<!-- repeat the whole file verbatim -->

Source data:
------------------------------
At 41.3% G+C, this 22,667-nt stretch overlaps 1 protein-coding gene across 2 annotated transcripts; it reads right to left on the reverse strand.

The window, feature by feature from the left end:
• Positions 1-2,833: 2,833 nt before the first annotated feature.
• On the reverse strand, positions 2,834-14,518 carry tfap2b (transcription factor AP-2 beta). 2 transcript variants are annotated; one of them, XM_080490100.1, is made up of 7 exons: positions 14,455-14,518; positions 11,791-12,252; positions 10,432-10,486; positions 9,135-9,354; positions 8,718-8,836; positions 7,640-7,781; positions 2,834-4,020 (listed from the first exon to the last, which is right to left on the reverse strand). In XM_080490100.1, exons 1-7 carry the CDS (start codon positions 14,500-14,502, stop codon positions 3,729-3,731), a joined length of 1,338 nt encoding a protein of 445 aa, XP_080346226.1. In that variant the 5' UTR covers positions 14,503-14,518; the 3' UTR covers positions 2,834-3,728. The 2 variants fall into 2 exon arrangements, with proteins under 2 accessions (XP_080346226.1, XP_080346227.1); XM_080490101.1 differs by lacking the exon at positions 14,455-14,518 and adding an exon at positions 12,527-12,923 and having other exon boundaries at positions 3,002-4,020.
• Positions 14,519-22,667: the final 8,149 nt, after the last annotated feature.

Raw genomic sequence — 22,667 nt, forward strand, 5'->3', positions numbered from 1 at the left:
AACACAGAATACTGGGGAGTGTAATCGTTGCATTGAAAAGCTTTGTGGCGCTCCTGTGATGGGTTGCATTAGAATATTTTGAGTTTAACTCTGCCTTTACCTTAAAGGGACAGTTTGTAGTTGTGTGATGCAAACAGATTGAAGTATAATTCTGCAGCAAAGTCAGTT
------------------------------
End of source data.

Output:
At 41.3% G+C, this 22,667-nt stretch overlaps 1 protein-coding gene across 2 annotated transcripts; it reads right to left on the reverse strand.

The window, feature by feature from the left end:
• Positions 1-2,833: 2,833 nt before the first annotated feature.
• On the reverse strand, positions 2,834-14,518 carry tfap2b (transcription factor AP-2 beta). 2 transcript variants are annotated; one of them, XM_080490100.1, is made up of 7 exons: positions 14,455-14,518; positions 11,791-12,252; positions 10,432-10,486; positions 9,135-9,354; positions 8,718-8,836; positions 7,640-7,781; positions 2,834-4,020 (listed from the first exon to the last, which is right to left on the reverse strand). In XM_080490100.1, exons 1-7 carry the CDS (start codon positions 14,500-14,502, stop codon positions 3,729-3,731), a joined length of 1,338 nt encoding a protein of 445 aa, XP_080346226.1. In that variant the 5' UTR covers positions 14,503-14,518; the 3' UTR covers positions 2,834-3,728. The 2 variants fall into 2 exon arrangements, with proteins under 2 accessions (XP_080346226.1, XP_080346227.1); XM_080490101.1 differs by lacking the exon at positions 14,455-14,518 and adding an exon at positions 12,527-12,923 and having other exon boundaries at positions 3,002-4,020.
• Positions 14,519-22,667: the final 8,149 nt, after the last annotated feature.

Raw genomic sequence — 22,667 nt, forward strand, 5'->3', positions numbered from 1 at the left:
AACACAGAATACTGGGGAGTGTAATCGTTGCATTGAAAAGCTTTGTGGCGCTCCTGTGATGGGTTGCATTAGAATATTTTGAGTTTAACTCTGCCTTTACCTTAAAGGGACAGTTTGTAGTTGTGTGATGCAAACAGATTGAAGTATAATTCTGCAGCAAAGTCAGTT